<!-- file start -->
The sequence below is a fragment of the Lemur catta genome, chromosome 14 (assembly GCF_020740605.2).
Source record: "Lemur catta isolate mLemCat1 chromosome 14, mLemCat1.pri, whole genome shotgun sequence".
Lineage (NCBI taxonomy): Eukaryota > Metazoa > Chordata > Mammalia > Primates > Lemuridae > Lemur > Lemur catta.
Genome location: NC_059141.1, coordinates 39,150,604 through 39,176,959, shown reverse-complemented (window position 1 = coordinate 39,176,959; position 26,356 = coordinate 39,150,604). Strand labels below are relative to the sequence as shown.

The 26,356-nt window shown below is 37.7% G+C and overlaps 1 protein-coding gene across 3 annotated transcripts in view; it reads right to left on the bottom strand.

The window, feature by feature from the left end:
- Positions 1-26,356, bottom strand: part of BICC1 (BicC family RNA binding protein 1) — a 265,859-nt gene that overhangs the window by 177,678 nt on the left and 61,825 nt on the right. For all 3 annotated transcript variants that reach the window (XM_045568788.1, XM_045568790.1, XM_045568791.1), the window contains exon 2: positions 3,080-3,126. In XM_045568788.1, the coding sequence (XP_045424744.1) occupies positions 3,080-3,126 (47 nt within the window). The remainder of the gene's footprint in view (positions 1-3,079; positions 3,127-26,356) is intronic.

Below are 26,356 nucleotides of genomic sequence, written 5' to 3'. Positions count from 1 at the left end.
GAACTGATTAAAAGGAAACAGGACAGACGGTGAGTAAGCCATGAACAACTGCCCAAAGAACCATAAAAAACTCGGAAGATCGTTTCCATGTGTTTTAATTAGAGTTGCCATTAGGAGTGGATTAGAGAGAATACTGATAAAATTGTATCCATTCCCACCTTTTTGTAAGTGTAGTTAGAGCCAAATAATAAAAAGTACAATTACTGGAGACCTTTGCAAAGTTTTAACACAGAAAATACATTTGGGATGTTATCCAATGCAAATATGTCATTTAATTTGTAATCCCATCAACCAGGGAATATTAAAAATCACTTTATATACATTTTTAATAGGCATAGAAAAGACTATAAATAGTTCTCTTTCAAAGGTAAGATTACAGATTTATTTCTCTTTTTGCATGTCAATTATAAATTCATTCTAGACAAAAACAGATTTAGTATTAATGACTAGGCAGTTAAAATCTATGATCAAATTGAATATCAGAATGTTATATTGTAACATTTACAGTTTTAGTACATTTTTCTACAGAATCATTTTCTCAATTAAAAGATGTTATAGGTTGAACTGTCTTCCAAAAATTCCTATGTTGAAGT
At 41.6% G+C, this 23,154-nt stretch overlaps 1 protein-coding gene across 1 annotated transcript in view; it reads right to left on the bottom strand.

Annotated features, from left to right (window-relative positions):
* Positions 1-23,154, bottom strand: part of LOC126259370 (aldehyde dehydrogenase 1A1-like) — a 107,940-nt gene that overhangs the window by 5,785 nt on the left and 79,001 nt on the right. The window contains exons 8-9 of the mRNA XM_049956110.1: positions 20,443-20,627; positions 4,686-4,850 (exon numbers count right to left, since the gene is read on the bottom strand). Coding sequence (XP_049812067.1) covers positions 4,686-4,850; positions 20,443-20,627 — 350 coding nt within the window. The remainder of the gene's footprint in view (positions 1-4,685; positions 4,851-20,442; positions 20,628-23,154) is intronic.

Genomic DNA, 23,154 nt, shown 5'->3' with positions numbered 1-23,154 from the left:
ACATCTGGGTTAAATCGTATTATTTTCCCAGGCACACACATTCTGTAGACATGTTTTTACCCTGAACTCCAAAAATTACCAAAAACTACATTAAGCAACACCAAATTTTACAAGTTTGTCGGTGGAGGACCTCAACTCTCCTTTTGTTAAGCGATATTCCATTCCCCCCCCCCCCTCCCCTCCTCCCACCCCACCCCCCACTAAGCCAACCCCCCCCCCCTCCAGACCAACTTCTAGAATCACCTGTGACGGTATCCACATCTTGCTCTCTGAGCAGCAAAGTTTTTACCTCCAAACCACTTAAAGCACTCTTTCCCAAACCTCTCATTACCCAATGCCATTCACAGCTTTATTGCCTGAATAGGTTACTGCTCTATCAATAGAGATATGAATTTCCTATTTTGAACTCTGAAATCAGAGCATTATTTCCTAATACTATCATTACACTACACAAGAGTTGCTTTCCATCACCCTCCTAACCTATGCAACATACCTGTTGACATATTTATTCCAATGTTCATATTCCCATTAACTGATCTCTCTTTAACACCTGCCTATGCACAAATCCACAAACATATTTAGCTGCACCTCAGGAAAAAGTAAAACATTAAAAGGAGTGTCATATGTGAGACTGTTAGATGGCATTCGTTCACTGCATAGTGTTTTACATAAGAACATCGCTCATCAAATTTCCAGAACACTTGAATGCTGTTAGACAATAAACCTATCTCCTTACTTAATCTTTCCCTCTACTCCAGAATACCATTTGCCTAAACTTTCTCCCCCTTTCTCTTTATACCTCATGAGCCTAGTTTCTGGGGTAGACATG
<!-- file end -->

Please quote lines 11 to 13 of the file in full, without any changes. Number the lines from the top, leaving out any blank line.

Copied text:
Annotated features, from left to right (window-relative positions):
* Positions 1-23,154, bottom strand: part of LOC126259370 (aldehyde dehydrogenase 1A1-like) — a 107,940-nt gene that overhangs the window by 5,785 nt on the left and 79,001 nt on the right. The window contains exons 8-9 of the mRNA XM_049956110.1: positions 20,443-20,627; positions 4,686-4,850 (exon numbers count right to left, since the gene is read on the bottom strand). Coding sequence (XP_049812067.1) covers positions 4,686-4,850; positions 20,443-20,627 — 350 coding nt within the window. The remainder of the gene's footprint in view (positions 1-4,685; positions 4,851-20,442; positions 20,628-23,154) is intronic.

Genomic DNA, 23,154 nt, shown 5'->3' with positions numbered 1-23,154 from the left: